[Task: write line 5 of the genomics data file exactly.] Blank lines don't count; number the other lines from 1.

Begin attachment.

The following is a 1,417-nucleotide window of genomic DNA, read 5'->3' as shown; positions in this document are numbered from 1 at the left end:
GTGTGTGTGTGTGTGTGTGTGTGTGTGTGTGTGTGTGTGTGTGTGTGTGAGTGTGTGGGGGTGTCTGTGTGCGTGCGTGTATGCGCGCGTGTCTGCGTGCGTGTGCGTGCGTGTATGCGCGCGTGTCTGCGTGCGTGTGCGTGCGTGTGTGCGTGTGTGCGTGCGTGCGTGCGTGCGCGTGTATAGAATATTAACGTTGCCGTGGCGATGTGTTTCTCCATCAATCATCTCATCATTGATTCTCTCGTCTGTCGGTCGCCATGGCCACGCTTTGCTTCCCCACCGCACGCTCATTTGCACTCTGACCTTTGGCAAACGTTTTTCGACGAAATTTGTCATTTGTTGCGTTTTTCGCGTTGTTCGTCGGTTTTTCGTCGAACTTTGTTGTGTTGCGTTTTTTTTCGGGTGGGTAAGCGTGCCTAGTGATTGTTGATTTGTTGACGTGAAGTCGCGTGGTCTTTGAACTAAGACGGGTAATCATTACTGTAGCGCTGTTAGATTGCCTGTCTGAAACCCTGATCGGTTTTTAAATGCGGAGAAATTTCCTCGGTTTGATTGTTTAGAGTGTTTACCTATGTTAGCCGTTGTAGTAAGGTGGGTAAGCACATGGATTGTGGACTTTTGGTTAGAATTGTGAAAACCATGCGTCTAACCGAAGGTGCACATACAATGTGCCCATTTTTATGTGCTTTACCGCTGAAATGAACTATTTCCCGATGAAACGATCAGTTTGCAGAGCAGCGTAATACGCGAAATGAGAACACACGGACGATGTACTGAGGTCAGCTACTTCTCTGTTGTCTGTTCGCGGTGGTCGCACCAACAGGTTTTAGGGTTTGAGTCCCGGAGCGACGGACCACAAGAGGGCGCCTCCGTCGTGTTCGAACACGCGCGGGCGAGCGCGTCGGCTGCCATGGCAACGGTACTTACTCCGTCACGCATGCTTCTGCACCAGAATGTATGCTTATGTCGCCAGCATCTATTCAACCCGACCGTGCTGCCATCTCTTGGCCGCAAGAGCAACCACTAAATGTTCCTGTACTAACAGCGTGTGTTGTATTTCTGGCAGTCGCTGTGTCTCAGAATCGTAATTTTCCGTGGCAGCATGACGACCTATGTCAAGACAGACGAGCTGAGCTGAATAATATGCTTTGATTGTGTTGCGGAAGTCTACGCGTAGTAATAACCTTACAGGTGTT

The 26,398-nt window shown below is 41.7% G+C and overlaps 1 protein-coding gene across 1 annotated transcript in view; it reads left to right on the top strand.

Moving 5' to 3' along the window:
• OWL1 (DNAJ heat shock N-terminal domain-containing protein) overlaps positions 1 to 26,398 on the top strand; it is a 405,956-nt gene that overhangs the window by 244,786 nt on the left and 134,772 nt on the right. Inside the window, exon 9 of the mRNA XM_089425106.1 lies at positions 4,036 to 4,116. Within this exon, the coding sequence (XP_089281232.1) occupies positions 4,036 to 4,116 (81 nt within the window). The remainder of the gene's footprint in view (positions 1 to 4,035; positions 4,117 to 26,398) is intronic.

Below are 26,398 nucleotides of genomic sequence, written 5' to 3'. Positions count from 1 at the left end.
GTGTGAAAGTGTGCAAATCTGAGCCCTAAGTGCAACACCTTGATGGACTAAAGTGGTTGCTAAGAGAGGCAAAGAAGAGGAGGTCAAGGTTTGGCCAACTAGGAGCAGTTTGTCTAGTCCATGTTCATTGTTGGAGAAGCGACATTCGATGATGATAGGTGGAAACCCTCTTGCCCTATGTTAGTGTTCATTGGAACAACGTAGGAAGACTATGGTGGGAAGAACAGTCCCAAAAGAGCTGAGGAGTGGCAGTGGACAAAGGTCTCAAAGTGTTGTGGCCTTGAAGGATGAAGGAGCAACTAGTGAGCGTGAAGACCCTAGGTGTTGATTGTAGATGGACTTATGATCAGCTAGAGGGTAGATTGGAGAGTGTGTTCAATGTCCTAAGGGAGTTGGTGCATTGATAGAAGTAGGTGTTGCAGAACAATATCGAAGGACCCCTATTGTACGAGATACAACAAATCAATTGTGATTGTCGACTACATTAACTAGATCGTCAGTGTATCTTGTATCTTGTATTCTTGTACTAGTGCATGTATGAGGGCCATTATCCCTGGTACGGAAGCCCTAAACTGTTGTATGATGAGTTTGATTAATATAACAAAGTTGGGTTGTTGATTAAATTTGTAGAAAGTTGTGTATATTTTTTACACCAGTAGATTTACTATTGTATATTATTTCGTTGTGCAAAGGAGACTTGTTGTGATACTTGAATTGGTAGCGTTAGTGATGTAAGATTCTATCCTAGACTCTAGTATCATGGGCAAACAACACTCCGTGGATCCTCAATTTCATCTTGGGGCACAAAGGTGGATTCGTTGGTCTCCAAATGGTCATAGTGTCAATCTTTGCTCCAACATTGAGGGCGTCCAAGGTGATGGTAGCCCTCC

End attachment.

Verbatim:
• OWL1 (DNAJ heat shock N-terminal domain-containing protein) overlaps positions 1 to 26,398 on the top strand; it is a 405,956-nt gene that overhangs the window by 244,786 nt on the left and 134,772 nt on the right. Inside the window, exon 9 of the mRNA XM_089425106.1 lies at positions 4,036 to 4,116. Within this exon, the coding sequence (XP_089281232.1) occupies positions 4,036 to 4,116 (81 nt within the window). The remainder of the gene's footprint in view (positions 1 to 4,035; positions 4,117 to 26,398) is intronic.